“We got up at 4:30 a.m., which is usually when I was going to bed as a bartender,” Gumpert says. “But I would have worked for 24 hours if they let me.”

When they returned home, they began to think about transforming the second-floor space at 1324 West 12th Street (above the Laptop Squad, in the West Bottoms) into a microbrewery. They envisioned, Gumpert says, an “adult fun zone that wasn’t so Dave and Buster-y.” They played dodgeball with a pink ball purchased from Walgreens and served pints of home-brew.

“When you’re a girl that knows about beer, guys would absolutely go nuts over that,” Gumpert says.

But as they began considering the adjacent building, the former Kansas City Bolt, Nut and Screw Co. at 1326 West 12th Street, their only investor was forced to withdraw from the deal for personal reasons, and the prospects for Dead Canary dried up. Hardin enrolled in law school in New Orleans, and Gumpert began studying criminal justice at Kansas City, Kansas, Community College.

But today, as Gumpert surveys the local tapscape, she hasn’t ruled out the possibility of starting a microbrewery. “It’s a dream that will never die,” she says.

There must be something in the beer, because Dave Shuck uses almost the exact same words to describe his continued belief in the Belton Brewing Co. Shuck was an IT-downsizing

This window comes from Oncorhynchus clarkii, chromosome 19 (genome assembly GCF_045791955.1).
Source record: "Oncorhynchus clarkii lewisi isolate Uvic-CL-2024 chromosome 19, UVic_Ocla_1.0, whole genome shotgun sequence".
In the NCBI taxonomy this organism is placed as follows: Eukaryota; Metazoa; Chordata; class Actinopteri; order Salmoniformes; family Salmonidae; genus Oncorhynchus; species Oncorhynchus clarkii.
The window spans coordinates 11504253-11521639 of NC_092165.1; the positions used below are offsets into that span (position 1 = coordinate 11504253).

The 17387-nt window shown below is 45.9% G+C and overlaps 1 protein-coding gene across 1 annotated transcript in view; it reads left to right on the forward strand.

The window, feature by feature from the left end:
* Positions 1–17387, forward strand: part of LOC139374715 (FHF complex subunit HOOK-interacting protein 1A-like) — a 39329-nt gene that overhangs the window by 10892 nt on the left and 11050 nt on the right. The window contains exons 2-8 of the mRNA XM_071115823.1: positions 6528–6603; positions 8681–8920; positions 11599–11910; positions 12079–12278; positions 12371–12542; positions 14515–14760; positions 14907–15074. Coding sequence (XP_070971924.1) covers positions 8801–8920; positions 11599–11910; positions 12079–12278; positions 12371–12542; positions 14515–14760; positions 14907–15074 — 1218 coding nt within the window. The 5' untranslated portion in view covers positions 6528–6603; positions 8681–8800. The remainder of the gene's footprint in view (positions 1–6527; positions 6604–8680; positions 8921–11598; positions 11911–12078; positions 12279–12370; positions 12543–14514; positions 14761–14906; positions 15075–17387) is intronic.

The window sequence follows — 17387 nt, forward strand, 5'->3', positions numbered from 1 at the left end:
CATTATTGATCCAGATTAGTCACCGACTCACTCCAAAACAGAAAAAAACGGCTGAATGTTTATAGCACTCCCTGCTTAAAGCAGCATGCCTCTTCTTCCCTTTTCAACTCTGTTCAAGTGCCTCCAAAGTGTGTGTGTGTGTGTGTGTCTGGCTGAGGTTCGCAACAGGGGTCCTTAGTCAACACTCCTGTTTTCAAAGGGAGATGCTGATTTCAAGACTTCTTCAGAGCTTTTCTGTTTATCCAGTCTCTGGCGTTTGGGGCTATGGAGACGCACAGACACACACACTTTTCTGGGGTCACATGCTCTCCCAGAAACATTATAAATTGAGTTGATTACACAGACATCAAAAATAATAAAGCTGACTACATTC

casualty when his wife, Christine, suggested, in the fall of 2008, that he follow his passion and open a brewery.

He’d been home-brewing since 1992, after developing his palate at the Toronado Pub, in San Francisco, which is often mentioned as one of the best beer bars in the country. Shuck also worked 10 months for Lagunitas Brewing Co. in Petaluma, California, after calling the business to say he planned to show up for work the following Monday, even though he’d never been interviewed or been offered a job.

He was still brewing beer when he moved from the West Coast to Overland Park in 2003. Five years later, Shuck developed a business plan for a canned-beer operation with a capacity for 2,500 barrels a year, featuring his pale ale and what he calls “a nice strong, hoppy India Pale Ale.” As he began to investigate label art and canning lines, Shuck got a call from the bank. Perhaps, said the voice on the line, he ought to hold off a few months and wait to see what 2009 would bring.